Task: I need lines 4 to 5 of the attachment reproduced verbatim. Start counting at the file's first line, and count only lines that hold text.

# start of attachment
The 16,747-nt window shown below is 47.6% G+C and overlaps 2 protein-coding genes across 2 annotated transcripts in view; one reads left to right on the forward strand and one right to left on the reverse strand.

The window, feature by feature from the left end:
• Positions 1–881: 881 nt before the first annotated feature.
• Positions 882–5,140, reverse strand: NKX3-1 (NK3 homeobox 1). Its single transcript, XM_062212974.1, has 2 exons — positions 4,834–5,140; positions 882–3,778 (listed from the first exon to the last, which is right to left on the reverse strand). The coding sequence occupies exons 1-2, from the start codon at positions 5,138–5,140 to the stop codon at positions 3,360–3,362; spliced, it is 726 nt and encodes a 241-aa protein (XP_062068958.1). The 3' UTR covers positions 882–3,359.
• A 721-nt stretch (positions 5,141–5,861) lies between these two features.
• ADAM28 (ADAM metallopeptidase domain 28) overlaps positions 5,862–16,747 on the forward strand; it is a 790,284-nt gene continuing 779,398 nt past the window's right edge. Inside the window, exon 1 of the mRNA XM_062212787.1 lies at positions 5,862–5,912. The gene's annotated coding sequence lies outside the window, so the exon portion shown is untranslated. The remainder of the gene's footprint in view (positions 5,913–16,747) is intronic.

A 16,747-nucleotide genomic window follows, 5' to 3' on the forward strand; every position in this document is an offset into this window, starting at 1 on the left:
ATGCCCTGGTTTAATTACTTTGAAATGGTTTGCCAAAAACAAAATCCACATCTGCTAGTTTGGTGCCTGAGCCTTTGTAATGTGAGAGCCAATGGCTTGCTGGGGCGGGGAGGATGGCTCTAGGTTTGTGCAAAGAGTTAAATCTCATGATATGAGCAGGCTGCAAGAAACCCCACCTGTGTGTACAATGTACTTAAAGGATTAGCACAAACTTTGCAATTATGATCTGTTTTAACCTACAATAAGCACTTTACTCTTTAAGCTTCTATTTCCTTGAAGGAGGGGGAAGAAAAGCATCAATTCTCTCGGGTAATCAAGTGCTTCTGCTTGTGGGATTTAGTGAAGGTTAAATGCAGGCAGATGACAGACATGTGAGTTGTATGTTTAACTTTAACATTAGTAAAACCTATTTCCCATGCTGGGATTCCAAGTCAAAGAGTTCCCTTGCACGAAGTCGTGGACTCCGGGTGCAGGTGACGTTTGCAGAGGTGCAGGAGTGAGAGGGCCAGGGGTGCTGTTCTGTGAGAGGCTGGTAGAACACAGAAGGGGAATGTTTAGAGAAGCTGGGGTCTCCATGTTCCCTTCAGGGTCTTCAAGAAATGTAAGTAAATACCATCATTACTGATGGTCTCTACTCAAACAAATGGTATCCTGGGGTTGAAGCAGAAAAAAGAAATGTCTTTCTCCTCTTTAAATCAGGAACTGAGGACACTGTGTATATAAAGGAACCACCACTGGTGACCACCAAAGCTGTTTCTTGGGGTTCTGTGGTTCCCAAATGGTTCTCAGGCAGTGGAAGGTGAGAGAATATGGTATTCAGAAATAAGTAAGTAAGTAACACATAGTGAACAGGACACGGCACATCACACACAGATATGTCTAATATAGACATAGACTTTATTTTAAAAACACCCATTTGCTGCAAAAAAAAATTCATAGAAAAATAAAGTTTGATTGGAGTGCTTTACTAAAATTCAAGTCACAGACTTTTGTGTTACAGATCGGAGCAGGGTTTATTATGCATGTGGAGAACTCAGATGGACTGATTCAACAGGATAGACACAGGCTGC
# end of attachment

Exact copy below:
• Positions 882–5,140, reverse strand: NKX3-1 (NK3 homeobox 1). Its single transcript, XM_062212974.1, has 2 exons — positions 4,834–5,140; positions 882–3,778 (listed from the first exon to the last, which is right to left on the reverse strand). The coding sequence occupies exons 1-2, from the start codon at positions 5,138–5,140 to the stop codon at positions 3,360–3,362; spliced, it is 726 nt and encodes a 241-aa protein (XP_062068958.1). The 3' UTR covers positions 882–3,359.
• A 721-nt stretch (positions 5,141–5,861) lies between these two features.